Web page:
Human Memory: Problem Set

by BrienneYudkowsky 6y31st Oct 201350 comments

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I'm working on a post about how best to use human memorywhen it's good to store things in your own brain and why, when it's best to outsource your memory, what memory upgrades are worthwhile in what contexts, and how to integrate and apply memory systems in real life. I'm hoping the following set of memory problems will draw out approaches that haven't occurred to me so I can compare a wider range of methods.

I'll post the first solutions I thought of myself later on, but for now I'd like to hear what you would do in each of these situations and what you believe to be the pros and cons of your answers. Can you think of ways to improve upon your first thoughts and the answers of others?

(You don't have to respond to all of the questions; feel free to post as little or as much as comes to mind.)


1. I'm leaving for a week-long business trip. The last time this happened, I wasn't totally sure I'd remembered to lock my door. The worry wouldn't leave my mind and was making it hard to relax, so I eventually called a friend and asked them to stop by and make sure it was locked. Now, I'm standing in front of my door, suitcase in hand, all ready to go, and I'm about to lock it. What should I do?


2. I'm in the middle of a conversation with a friend. He mentions a book that really interests me. It's called Antifragile and I think, "I've got to remember to Google that." But the conversation continues, and it would be rude to pull out my phone right this minute.


3. I bought a new fridge. This one closes differently than my old fridge: My old fridge would swing shut and seal nicely if I just left it open, while this one requires that I push on the door even when it's mostly closed to ensure it seals. For some reason, I'm having a hard time with this transition. I've had it for a week, and I've come home from work to find my more perishable food spoiled three times already. It's not that there's a problem with the latching mechanism or that the seal is bad. The problem is that I keep forgetting.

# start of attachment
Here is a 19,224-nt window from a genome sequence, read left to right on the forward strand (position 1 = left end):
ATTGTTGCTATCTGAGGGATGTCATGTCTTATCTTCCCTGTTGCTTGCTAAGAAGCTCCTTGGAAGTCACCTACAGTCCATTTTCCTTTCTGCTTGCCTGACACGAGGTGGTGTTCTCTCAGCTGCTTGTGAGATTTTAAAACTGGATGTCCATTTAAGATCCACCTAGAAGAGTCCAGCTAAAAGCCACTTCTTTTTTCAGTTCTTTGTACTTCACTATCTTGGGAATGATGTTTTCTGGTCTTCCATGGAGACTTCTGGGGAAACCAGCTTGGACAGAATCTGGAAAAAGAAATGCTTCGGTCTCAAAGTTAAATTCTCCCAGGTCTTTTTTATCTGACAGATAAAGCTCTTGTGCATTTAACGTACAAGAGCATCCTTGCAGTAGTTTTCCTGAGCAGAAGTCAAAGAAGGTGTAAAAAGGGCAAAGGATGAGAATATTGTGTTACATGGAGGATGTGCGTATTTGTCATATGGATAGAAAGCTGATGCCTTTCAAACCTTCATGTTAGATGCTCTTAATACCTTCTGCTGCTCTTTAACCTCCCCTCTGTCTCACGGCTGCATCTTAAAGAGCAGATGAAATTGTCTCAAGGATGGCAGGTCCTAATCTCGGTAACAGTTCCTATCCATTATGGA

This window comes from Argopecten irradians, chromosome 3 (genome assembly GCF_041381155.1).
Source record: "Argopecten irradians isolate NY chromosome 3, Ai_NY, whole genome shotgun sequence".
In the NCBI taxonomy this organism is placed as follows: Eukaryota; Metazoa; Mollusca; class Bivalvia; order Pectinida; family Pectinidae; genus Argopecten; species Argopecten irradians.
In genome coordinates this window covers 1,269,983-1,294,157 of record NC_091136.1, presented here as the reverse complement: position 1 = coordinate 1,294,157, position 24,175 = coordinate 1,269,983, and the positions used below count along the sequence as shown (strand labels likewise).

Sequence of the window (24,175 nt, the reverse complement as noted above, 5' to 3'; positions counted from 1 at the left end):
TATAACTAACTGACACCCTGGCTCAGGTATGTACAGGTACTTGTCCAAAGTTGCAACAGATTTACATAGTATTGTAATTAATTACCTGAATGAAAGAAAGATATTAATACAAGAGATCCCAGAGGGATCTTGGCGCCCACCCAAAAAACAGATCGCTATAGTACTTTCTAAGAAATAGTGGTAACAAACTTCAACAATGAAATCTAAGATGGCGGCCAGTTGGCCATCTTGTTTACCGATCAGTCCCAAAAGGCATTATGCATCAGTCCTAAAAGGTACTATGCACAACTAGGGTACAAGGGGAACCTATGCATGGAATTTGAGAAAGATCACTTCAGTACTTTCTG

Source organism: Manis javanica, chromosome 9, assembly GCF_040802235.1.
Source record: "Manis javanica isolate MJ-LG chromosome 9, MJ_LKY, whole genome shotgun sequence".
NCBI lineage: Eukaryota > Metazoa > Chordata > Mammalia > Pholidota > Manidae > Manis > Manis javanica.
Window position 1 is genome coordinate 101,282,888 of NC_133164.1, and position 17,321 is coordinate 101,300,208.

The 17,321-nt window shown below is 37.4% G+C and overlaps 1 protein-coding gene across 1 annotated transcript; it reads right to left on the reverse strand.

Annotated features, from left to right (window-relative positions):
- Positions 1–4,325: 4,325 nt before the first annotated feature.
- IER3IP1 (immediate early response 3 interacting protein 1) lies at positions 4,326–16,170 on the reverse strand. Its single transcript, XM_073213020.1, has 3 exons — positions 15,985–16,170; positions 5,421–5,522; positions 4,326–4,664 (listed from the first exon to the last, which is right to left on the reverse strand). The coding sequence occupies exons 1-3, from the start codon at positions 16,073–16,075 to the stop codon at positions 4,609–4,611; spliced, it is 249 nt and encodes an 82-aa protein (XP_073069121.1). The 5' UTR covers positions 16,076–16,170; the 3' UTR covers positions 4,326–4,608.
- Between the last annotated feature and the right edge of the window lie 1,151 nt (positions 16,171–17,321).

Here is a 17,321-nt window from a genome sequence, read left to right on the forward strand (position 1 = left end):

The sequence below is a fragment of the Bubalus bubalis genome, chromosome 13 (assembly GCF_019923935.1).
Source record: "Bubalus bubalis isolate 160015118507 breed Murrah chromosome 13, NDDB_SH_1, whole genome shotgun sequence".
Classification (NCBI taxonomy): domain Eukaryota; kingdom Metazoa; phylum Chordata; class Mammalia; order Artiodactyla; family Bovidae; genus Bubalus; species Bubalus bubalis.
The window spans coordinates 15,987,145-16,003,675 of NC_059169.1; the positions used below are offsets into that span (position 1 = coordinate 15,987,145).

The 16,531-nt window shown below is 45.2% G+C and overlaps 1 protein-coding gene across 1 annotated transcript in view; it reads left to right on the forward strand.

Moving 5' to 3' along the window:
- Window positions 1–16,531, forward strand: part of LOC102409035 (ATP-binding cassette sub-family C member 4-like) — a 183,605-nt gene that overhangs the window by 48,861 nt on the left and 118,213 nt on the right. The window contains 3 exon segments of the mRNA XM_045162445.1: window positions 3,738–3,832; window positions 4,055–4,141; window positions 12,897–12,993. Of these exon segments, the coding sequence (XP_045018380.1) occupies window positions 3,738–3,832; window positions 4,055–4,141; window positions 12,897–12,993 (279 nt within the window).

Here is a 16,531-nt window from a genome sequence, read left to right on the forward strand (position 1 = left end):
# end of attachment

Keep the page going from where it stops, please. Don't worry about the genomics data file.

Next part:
4. I'm driving in an unfamiliar city. My GPS says my destination is somewhere around here, but I suspect it's working with slightly outdated information. Rather than driving around aimlessly in hopes that I'll randomly run across that which I seek, I sensibly stop to ask a local for directions. Unfortunately, it seems that the business I'm looking for has moved to another part of the city, and I'm going to have to remember more than seven things to get there.


5. I'm preparing a talk for an upcoming conference. It's not the kind of thing that would benefit much from a Power Point, so using one would be tacky. I don't care for the idea of flipping through note cards as I go either. And I definitely don't want to memorize an entire speech word-for-word. But neither do I want to just wing it and hope it turns out well-structured and non-rambly, and I'm afraid I'll forget one of the key points if I get nervous.


6. I've just started at a new school. I've been through this before, so I know that in the next two weeks I'm going to have to say or write my student ID number about a zillion times, after which point I'll still need it, but only occasionally. It's 12 digits long: 000458789625. I'll surely have it memorized by the end of the first two weeks just because I've repeated it so much, but it sure would be nice to not have to pull out my wallet, find my ID, switch my attention back and forth between that and what I'm writing, and then double check. Every damn time.


7. In an attempt to reduce stress, I'm trying to maintain a clear boundary between home and work by not working while I'm at home. But almost every evening, I think of several things related to work that I really want to remember. It's the worst when this happens as I'm trying to fall asleep, all snugly under the covers, and I don't even want to open my eyes to enter the thought into my phone, let alone to turn on a light, find my calendar, and pencil in a deadline.


8. This evening, I'll be going to a large and crowded party where my main goal is networking. I know of several important people who will be there (and whose favor I'd very much like to gain), and I know there will be dozens more I've never heard of with whom it will be useful to connect. But I'm getting anxious, because I'm terrible with names, and I don't want to make a fool of myself by forgetting something like which major startups one of the known important people has been funding.


9. I'm studying for the medical licensing exam. This basically means somehow turning myself into an encyclopedia of modern medicine. It's a giant mess of mostly disconnected facts, weird jargon, and lengthy procedures. I cannot even imagine fitting all of this into a single brain. I stare blankly at the table of contents of a 700 page textbook, and I begin to panic.


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